There was hardly any aspect of the Indian economy that was not changed for better or for worse during the entire period of British rule down to 1947.
The economic policies followed by the British led to the rapid transformation of Indian’s economy into a colonial economy whose nature and structure were determined by the needs of the British economy that totally disrupted the traditional structure of the Indian economy.
There was a sudden and quick collapse of the urban handicrafts, which had for centuries made India’s name a byword in the markets of the entire civilized world.
Indian goods made with primitive techniques could not compete with goods produced on a mass scale by powerful steam-operated machines.
The development of railways enabled British manufactures to reach and uproot the traditional industries in the remotest villages of the country.
The gradual destruction of rural crafts broke up the union between agricultural and domestic industry in the countryside and thus contributed to the destruction of the self-sufficient village economy.
In the very beginning of British rule in Bengal, the policy of Clive and Warren Hastings of extracting the largest possible land revenue had led to such devastation that even Cornwallis complained that one-third of Bengal had been transformed into “a jungle inhabited only by wild beasts.”
Over a period of time, the British rule introduced the concept of transferability of land; likewise, the British revenue system enabled the money-lender or the rich peasant to take possession of land.
The process of transfer of land from cultivators was intensified during periods of scarcity and famines.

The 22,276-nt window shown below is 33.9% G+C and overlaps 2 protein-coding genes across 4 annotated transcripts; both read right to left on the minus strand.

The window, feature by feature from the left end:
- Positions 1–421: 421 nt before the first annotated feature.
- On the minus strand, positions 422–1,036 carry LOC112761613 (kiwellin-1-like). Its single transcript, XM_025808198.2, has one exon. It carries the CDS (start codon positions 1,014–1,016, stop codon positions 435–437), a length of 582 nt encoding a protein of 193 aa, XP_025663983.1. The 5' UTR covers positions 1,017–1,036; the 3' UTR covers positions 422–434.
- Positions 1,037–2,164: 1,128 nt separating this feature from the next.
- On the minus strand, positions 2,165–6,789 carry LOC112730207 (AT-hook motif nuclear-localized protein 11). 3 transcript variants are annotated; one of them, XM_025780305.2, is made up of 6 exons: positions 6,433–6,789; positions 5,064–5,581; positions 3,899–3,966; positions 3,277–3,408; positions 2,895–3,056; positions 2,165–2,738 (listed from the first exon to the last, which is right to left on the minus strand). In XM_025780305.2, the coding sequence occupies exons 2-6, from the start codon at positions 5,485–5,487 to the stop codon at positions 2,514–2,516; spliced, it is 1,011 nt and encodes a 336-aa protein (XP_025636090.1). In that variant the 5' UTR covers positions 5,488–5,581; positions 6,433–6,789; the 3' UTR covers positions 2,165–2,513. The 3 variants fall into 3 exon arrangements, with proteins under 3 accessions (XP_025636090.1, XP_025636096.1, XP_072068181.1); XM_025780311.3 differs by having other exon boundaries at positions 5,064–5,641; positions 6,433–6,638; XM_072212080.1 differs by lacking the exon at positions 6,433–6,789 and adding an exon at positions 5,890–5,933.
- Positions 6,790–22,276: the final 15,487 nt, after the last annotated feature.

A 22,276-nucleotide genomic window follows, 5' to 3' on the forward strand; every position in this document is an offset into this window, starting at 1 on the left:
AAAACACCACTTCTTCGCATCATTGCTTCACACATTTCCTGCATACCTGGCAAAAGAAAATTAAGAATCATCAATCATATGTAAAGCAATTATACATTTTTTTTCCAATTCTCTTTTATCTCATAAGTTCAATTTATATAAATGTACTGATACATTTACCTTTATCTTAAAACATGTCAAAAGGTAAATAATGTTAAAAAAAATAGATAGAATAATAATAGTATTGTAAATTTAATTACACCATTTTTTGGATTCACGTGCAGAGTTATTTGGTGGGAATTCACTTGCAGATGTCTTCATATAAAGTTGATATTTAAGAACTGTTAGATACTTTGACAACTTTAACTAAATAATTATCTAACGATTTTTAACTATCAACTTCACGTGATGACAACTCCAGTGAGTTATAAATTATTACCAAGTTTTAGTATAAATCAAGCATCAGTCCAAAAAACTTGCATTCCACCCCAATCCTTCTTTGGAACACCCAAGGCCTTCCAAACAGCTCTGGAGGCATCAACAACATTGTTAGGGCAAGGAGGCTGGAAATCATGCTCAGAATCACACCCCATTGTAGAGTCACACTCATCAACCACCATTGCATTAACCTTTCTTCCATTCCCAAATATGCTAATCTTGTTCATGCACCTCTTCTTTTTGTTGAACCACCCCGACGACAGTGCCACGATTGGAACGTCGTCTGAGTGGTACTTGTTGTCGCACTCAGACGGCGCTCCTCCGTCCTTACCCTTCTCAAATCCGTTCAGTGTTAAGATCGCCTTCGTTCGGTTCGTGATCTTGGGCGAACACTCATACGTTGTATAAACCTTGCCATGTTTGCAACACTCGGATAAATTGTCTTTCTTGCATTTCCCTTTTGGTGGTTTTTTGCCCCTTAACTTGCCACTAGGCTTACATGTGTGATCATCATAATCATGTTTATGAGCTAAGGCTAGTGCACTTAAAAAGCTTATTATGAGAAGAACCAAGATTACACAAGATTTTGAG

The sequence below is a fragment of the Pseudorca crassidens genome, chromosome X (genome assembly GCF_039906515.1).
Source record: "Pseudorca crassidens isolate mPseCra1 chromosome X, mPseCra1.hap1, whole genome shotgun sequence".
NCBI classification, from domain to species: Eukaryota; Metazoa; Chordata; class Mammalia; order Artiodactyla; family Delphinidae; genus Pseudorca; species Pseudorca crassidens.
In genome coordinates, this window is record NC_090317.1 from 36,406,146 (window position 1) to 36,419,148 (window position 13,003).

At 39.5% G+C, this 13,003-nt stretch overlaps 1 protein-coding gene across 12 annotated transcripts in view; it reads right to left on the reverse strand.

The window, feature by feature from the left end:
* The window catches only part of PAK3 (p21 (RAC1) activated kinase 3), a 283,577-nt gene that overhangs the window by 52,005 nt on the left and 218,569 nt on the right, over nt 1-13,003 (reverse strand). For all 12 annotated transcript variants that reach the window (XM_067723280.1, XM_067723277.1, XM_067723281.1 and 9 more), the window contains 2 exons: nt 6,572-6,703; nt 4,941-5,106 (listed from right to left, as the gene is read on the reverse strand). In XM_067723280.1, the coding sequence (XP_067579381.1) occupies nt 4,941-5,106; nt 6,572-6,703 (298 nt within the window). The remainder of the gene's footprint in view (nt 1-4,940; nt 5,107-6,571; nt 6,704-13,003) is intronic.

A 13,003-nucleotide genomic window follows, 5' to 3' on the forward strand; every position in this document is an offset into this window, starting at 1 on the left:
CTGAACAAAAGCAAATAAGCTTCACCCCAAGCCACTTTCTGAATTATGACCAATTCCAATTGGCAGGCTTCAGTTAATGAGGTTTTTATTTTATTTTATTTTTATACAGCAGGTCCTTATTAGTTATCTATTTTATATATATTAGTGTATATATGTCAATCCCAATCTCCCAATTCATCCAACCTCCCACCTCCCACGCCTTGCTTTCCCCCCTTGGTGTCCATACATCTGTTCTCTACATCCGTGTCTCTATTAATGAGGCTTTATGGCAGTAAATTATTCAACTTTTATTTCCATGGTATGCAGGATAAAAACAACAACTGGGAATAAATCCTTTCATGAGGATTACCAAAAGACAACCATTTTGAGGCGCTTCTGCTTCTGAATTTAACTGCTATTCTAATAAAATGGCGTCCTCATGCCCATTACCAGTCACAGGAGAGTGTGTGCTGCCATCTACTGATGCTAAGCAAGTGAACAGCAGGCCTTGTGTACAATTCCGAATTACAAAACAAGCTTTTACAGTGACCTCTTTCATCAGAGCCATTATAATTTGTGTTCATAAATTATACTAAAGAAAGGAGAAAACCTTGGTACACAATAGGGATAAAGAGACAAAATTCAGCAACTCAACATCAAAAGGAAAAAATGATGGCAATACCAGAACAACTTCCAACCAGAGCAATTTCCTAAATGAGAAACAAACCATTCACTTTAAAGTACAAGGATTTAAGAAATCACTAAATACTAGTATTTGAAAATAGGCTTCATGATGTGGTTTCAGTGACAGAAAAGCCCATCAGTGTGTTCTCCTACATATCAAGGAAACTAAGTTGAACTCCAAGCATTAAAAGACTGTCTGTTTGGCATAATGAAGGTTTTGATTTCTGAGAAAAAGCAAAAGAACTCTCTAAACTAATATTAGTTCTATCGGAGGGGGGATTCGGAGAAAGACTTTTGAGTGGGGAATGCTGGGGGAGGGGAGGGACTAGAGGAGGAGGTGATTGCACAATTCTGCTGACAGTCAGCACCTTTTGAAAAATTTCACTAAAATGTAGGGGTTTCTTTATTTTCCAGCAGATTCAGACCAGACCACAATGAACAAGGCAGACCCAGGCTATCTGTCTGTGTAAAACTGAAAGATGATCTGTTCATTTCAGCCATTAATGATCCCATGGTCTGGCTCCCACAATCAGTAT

By the end of the 19th century, the money-lender had become a major curse of the countryside and an important cause of the growing poverty of the rural people.
In 1911, the total rural debt was estimated at Rs 300 crores and by 1937, it was 1,800 crores.
The pressure of taxation and growing poverty pushed the cultivators into debt, which in turn increased their poverty.
The growing commercialization of agriculture also helped the money-lendercum-merchant to exploit the cultivator.
The Permanent Settlement in North Madras and the Ryotwari Settlement in the rest of Madras were equally harsh.
Following were the major reasons for stagnation and deterioration of agriculture −
Overcrowding of agriculture;
Excessive land revenue demand;
Growth of landlordism;
Increasing indebtedness; and
The growing impoverishment of the cultivators.
Indigo manufacture was introduced in India at the end of the 18th century and flourished in Bengal and Bihar.
Indigo planters gained notoriety for their oppression over the peasants who were compelled by them to cultivate indigo. This oppression was vividly portrayed by the famous Bengali writer Dinbandhu Mitra in his play “Neel Darpan” in 1860.
The invention of a synthetic dye gave a big blow to the indigo industry and it gradually declined.
The poverty of the people found its culmination in a series of famines which ravaged all parts of India in the second half of the 19th century.
The first of these famines occurred in Western U.P. in 1860-61 and cost over 2 lakh lives.
In 1865-66, a famine engulfed Orissa, Bengal, Bihar, and Madras and took a toll of nearly 20 lakh lives; Orissa alone lost 10 lakh people.
Perhaps the worst famine in Indian history till then occurred in 1876-78 in Madras, Mysore, Hyderabad, Maharashtra, Western U. P., and Punjab
Madras lost nearly 35 lakhs,
Maharashtra lost 8 lakh people,
Mysore lost nearly 20 per cent of its population, and
U. P. lost over 12 lakhs.
The famine of 1896-97 affected over 9.5 crore people of whom nearly 45 lakhs died. The famine of 1899-1900 followed quickly and caused widespread distress.
In spite of official efforts to save lives through the provision of famine relief, over 25 lakh people died.
Apart from these major famines, many other local famines and scarcities occurred. William Digby, a British writer, has calculated that, in all, over 28,825,000 people died during famines from 1854 to 1901.
Another famine in 1943 carried away nearly 3 million people in Bengal.
These famines and the high losses of life in them indicate the extent to which poverty and starvation had taken root in India.